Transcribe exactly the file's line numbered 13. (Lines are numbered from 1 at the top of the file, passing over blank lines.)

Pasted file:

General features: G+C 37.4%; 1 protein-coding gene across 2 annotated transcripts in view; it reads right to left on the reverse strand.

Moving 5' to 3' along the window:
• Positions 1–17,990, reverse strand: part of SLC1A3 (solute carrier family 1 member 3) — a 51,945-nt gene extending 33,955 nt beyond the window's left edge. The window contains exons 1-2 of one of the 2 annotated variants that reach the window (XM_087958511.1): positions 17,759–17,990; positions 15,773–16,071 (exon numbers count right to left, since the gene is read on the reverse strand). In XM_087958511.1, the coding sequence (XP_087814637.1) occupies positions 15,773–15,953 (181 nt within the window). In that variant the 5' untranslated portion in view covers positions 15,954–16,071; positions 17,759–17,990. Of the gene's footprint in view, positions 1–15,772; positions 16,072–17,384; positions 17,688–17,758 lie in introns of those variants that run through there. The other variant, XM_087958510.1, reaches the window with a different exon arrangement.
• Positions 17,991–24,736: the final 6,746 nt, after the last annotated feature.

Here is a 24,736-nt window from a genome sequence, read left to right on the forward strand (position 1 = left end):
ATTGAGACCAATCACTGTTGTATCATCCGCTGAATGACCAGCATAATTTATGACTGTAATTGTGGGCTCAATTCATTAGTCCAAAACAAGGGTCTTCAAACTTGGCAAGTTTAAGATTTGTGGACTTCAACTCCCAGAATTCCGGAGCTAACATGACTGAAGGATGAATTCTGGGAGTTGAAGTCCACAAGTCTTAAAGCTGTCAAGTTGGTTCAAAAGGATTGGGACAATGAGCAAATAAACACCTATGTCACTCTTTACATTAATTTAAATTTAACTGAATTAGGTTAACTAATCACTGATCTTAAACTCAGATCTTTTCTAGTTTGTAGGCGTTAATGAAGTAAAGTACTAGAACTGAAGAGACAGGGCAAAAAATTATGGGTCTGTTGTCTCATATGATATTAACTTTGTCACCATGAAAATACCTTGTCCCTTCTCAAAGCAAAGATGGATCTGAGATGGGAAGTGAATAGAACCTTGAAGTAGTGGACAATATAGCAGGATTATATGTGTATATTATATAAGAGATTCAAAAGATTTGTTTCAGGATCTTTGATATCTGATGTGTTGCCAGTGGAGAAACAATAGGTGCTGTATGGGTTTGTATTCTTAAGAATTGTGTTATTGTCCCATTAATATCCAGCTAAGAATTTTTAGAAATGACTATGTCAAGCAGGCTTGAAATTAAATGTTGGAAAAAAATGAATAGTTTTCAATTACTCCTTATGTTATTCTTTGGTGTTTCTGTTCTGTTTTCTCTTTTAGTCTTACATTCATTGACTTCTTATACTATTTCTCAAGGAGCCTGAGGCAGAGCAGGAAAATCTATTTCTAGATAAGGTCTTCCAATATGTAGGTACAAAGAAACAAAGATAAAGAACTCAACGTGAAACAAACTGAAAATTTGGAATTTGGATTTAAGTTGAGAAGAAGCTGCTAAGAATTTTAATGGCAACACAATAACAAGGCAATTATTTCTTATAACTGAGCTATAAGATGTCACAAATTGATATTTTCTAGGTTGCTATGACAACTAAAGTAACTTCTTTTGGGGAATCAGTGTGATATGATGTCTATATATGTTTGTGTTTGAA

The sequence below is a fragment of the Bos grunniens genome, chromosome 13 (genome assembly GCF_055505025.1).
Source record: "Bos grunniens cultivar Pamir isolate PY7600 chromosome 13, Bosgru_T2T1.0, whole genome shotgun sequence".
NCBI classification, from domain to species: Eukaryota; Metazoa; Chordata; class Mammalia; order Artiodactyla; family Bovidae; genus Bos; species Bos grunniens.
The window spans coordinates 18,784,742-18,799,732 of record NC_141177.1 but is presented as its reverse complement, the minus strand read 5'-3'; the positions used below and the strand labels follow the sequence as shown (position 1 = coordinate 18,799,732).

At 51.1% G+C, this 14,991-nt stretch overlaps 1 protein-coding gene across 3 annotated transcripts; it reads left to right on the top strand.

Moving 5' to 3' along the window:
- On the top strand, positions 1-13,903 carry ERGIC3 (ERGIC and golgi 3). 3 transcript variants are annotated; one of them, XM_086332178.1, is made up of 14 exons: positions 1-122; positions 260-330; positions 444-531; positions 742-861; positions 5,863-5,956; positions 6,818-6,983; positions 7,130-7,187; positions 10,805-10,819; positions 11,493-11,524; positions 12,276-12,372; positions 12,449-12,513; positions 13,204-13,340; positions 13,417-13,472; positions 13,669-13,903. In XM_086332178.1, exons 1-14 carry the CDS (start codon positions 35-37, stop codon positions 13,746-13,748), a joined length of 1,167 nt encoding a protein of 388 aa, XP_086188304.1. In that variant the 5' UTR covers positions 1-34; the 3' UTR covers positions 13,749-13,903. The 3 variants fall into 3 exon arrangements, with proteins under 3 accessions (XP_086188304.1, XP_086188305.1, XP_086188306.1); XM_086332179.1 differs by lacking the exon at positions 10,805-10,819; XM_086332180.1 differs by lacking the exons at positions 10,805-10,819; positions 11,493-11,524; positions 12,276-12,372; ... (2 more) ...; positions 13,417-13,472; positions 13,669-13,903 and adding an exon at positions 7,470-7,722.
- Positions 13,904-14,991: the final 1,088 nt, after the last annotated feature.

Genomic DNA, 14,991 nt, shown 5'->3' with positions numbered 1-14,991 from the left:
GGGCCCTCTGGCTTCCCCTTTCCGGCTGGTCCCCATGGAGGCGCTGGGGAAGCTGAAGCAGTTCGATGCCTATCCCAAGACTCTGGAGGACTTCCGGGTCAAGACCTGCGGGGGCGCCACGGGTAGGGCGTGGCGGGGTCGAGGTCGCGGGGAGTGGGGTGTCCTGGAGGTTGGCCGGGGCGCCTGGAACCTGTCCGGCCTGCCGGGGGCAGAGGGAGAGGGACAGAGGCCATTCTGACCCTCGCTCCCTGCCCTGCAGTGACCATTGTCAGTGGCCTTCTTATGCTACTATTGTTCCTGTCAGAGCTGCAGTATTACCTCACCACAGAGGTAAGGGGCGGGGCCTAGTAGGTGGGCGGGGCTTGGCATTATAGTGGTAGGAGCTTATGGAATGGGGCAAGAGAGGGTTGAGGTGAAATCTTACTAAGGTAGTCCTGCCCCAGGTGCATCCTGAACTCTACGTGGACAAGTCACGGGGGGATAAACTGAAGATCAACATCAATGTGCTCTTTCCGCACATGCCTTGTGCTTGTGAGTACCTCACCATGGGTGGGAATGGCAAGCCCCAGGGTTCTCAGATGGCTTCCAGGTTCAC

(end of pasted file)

- On the top strand, positions 1-13,903 carry ERGIC3 (ERGIC and golgi 3). 3 transcript variants are annotated; one of them, XM_086332178.1, is made up of 14 exons: positions 1-122; positions 260-330; positions 444-531; positions 742-861; positions 5,863-5,956; positions 6,818-6,983; positions 7,130-7,187; positions 10,805-10,819; positions 11,493-11,524; positions 12,276-12,372; positions 12,449-12,513; positions 13,204-13,340; positions 13,417-13,472; positions 13,669-13,903. In XM_086332178.1, exons 1-14 carry the CDS (start codon positions 35-37, stop codon positions 13,746-13,748), a joined length of 1,167 nt encoding a protein of 388 aa, XP_086188304.1. In that variant the 5' UTR covers positions 1-34; the 3' UTR covers positions 13,749-13,903. The 3 variants fall into 3 exon arrangements, with proteins under 3 accessions (XP_086188304.1, XP_086188305.1, XP_086188306.1); XM_086332179.1 differs by lacking the exon at positions 10,805-10,819; XM_086332180.1 differs by lacking the exons at positions 10,805-10,819; positions 11,493-11,524; positions 12,276-12,372; ... (2 more) ...; positions 13,417-13,472; positions 13,669-13,903 and adding an exon at positions 7,470-7,722.